Commitment: Approx. 52 hours
What it is: Sarah Manning (Emmy winner Tatiana Maslany) is a down-on-her luck, hustling mother and foster sister to Felix (Jordan Gavaris) who witnesses a woman who looks just like her jump in front of a train. Street-wise and in need of cash, she assumes the woman’s identity — and unwittingly becomes part of a government conspiracy involving clones that might just lead her to share the train-jumper’s fate.
Why you should watch it: Come for the clones and conspiracy theories, stay for the absolutely brilliant and deservedly rewarded performance of Canadian talent Tatiana Maslany, who plays all of Sarah’s clones, most notably Alison, Helena, Cosima, and Rachel. Orphan Black is dark and engrossingly gritty, but thanks to Maslany and Gavaris, it’s a ton of fun, too. The fifth and final season of the BBC America series premieres on Saturday, June 10.
Commitment: Approx. 30 hours
What it is: Sam Catlin, Evan Goldberg, and Seth Rogen team up here behind the camera to adapt Garth Ennis and Steve Dillon’s cult comic book about a preacher, Jesse Custer (Dominic Cooper), on a violently allegorical quest to “find God” — plus vampires, exploding holy men, extraterrestrial entities, and gun-slinging exes (played by Loving Oscar nominee Ruth Nega, no less).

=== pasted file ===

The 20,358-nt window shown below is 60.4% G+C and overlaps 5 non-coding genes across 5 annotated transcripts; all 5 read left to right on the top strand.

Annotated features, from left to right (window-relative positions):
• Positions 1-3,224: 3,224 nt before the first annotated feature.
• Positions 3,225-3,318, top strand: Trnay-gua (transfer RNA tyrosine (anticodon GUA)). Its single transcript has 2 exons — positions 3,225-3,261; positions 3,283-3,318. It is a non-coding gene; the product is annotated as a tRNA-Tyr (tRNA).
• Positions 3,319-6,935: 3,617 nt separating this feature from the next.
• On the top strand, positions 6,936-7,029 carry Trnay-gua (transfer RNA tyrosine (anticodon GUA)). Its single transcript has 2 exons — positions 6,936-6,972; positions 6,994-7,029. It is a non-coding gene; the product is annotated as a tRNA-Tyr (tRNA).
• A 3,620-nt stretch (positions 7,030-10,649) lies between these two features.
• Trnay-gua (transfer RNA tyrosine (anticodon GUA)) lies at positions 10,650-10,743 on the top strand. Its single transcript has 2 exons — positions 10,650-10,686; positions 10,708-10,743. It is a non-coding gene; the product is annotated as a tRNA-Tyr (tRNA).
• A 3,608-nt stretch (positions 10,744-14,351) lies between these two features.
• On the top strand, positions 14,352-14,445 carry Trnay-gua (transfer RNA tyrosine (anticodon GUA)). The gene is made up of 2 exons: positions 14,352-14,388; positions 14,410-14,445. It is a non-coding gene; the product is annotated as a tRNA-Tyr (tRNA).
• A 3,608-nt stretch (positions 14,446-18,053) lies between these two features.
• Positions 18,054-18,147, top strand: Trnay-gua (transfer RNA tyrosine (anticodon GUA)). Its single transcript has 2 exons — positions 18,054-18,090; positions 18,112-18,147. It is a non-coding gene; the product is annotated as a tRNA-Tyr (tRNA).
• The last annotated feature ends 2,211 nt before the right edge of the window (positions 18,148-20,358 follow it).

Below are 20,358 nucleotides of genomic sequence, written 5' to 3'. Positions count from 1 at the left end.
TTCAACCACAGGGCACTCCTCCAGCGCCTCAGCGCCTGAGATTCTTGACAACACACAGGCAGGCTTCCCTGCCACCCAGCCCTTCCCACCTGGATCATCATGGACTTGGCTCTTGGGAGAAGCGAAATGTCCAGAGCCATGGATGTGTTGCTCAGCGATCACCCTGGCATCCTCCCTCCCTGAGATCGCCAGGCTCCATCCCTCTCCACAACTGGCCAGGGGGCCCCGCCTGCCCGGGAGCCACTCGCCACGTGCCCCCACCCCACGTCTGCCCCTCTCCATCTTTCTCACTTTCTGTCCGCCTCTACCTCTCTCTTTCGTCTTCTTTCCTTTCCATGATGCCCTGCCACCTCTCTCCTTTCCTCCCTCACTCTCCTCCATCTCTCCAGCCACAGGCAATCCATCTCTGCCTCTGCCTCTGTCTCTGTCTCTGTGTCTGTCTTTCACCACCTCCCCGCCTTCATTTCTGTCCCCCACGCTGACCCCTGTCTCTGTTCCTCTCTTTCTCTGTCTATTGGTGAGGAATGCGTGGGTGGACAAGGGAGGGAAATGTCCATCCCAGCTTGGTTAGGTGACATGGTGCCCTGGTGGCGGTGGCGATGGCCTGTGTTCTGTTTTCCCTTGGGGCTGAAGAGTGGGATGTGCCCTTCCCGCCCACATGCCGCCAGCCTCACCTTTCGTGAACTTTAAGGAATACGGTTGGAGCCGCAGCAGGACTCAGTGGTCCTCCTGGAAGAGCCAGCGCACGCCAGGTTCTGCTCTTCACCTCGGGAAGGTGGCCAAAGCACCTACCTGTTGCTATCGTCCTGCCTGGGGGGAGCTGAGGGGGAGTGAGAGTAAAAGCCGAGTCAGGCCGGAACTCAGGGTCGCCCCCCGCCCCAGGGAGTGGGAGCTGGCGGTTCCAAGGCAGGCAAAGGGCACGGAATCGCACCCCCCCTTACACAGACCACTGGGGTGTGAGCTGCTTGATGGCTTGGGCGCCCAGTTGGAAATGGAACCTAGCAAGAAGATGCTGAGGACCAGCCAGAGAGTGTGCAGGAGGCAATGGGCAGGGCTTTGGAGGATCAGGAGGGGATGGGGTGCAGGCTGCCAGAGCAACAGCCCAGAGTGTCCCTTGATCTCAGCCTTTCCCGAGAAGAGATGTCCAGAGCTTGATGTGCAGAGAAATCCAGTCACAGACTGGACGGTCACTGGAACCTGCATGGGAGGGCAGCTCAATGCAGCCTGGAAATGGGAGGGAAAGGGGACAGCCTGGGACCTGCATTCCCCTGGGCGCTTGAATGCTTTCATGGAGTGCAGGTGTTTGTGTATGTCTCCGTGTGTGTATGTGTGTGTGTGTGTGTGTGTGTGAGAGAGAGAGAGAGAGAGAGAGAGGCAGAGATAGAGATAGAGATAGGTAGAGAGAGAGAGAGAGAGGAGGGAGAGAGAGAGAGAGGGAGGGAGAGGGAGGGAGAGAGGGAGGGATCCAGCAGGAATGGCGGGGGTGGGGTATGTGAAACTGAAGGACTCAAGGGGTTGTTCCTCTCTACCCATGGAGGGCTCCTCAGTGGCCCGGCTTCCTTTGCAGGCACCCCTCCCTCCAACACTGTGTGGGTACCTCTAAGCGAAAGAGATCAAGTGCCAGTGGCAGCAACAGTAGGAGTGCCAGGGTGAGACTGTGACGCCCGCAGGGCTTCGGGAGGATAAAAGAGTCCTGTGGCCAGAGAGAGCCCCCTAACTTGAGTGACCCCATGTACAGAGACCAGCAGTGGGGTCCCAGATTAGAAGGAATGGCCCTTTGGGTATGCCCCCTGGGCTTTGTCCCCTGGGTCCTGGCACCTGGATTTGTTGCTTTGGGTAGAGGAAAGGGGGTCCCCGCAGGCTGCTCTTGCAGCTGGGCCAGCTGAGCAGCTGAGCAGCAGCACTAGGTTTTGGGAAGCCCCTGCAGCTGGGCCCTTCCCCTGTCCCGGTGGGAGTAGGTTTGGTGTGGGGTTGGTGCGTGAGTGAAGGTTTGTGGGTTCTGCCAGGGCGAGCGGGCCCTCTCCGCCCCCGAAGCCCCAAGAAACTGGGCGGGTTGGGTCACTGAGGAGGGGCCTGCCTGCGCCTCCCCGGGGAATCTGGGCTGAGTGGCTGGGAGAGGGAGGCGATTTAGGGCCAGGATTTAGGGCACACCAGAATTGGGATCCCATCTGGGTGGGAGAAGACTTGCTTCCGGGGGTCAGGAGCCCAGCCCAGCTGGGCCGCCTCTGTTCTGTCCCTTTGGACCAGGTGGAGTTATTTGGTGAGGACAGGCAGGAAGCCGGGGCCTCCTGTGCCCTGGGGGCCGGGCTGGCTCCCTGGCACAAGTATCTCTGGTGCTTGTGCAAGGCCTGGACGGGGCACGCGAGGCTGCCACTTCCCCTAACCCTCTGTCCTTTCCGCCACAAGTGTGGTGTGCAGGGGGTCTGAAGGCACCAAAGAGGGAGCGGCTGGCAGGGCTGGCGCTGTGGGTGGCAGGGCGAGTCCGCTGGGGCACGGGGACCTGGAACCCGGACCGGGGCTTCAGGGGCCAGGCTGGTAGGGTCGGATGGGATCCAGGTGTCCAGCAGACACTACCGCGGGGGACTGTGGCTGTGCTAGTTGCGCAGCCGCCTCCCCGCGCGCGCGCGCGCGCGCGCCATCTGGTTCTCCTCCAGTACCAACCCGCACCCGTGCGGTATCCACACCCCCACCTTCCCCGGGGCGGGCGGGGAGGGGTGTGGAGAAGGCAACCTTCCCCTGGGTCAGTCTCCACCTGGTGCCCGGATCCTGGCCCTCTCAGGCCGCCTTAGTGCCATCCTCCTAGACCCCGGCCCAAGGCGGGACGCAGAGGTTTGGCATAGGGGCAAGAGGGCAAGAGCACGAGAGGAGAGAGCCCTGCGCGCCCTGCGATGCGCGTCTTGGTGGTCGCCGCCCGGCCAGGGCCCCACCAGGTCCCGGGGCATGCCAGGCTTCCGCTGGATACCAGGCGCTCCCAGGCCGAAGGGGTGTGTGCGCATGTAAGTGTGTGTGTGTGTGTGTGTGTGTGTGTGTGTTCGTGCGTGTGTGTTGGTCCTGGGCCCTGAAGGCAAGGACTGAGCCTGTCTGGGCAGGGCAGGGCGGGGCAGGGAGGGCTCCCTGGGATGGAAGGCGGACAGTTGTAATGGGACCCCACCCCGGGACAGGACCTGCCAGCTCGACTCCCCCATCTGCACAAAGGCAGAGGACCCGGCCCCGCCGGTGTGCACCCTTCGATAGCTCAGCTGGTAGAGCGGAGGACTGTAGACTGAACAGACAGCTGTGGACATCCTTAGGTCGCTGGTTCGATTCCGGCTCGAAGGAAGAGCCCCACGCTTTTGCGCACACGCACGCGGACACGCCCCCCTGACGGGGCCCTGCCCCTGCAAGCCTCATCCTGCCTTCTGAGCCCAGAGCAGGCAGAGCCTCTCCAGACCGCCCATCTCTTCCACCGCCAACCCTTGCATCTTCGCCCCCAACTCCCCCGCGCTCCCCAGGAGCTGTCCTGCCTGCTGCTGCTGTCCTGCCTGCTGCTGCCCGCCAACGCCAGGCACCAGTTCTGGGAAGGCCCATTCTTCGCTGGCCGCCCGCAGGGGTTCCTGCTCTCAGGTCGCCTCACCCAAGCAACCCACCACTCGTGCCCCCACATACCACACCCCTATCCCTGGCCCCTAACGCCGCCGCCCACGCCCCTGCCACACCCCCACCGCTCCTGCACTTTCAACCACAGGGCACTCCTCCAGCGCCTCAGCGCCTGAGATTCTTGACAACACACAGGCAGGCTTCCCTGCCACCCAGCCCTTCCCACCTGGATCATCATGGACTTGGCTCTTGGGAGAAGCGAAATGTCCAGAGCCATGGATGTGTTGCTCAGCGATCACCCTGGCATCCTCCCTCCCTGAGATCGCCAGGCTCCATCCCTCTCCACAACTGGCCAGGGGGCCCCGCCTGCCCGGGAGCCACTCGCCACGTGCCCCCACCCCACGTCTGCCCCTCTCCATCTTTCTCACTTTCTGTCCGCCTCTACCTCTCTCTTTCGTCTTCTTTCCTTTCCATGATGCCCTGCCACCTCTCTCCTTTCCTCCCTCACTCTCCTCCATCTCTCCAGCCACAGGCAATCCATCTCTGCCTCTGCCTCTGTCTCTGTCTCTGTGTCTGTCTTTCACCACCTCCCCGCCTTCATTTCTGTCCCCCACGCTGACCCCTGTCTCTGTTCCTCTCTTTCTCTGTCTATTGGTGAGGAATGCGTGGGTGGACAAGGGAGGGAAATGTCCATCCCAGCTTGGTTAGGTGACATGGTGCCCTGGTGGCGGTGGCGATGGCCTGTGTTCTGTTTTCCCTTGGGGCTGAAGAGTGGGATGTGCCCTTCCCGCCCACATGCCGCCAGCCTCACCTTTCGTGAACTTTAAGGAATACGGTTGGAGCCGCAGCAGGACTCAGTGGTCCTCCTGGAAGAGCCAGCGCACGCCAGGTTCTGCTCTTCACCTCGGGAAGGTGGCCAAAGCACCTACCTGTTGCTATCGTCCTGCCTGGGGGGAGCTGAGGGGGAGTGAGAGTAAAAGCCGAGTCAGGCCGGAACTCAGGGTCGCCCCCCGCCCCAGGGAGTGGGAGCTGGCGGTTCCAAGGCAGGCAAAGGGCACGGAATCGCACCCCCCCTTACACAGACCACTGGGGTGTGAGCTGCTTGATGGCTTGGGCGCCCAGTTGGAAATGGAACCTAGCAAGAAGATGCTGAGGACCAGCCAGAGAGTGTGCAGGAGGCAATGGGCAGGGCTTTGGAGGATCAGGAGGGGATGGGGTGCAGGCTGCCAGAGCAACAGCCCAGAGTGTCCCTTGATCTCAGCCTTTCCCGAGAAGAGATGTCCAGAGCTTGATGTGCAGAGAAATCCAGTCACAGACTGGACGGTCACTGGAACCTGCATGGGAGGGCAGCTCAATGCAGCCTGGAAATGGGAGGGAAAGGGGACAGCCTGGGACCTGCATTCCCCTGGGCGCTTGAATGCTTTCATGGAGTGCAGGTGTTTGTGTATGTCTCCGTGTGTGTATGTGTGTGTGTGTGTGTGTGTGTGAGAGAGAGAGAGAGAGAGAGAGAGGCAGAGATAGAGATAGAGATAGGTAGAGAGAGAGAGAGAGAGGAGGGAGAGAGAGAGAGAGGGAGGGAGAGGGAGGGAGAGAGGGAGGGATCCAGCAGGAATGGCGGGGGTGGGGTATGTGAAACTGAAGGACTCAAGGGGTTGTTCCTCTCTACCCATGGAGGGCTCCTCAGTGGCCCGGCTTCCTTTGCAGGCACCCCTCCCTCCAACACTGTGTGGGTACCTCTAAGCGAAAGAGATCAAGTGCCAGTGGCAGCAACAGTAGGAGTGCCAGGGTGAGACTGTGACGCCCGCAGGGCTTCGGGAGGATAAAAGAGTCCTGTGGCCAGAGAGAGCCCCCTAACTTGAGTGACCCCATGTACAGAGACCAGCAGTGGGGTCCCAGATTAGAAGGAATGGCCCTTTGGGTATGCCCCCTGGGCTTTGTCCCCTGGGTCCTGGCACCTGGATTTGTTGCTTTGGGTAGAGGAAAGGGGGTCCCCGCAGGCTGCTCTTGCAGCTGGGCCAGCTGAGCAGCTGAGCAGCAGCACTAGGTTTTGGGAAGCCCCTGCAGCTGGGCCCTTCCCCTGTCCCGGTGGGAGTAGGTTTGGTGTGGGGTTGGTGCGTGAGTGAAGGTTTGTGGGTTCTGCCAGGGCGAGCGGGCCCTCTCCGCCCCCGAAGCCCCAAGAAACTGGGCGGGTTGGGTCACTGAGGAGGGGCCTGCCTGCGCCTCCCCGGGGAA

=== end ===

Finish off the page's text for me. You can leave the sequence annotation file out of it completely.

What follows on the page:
Why you should watch it: If that soundbite wasn’t at least enticing, this series is probably not for you. But if your interest is piqued, Preacher is sheer perfection. Unapologetically bloody, brazen, and bad to the bone, this series comes at the height of peak genre TV and runs with the best of them. Season 2 of Preacher premieres on Sunday, June 25, on AMC.
Commitment: Approx. 8 hours
What it is: Helen Mirren has been a beloved actress of the stage and screen for decades now, but one role that the Oscar winner will wear for all her days is London-based detective Jane Tennison of Prime Suspect. A brilliant and ball-busting detective faced with a string of serial murders and more, her Tennison was and is a feminist figure worth rooting for.
Why you should watch it: Ever wonder how the great detective got so tenacious? That’s the question asked by Prime Suspect: Tennison, a prequel series on PBS starring Doctor Thorne’s Stefani Martini as a young Jane Tennison investigating her first murder case. Catch up on this beloved ’90s classic before her backstory coda drops June 25.
Commitment: Approx. 26 hours
What it is: After the unexpected death of their father, estranged siblings Ralph-Angel (a conman fresh out of prison), Nova Bordelon (a New Orleans-based journalist and activist), and Charley Bordelon (an upper-class Los Angeles mother to a teenage son) move to rural Louisiana to claim their inheritance: hundreds of acres of sugarcane farmland.
Why you should watch it: Queen Sugar is the result of women both behind and in front of the camera joining their formidable powers: executive producer Oprah Winfrey; executive producer, director, and writer Ava DuVernay; stars Rutina Wesley and Dawn-Lyen Gardner; and other female directors for each episode of season 1. And their work isn’t the only stunning thing to the series: sprawling locations under the Louisiana sun and timely discussions of prejudice across race and sex and issues of mass incarceration make it a thought-provoking family drama. Season 2 of the series premieres on Tuesday, June 20, on OWN.
Commitment: Approx. 10 hours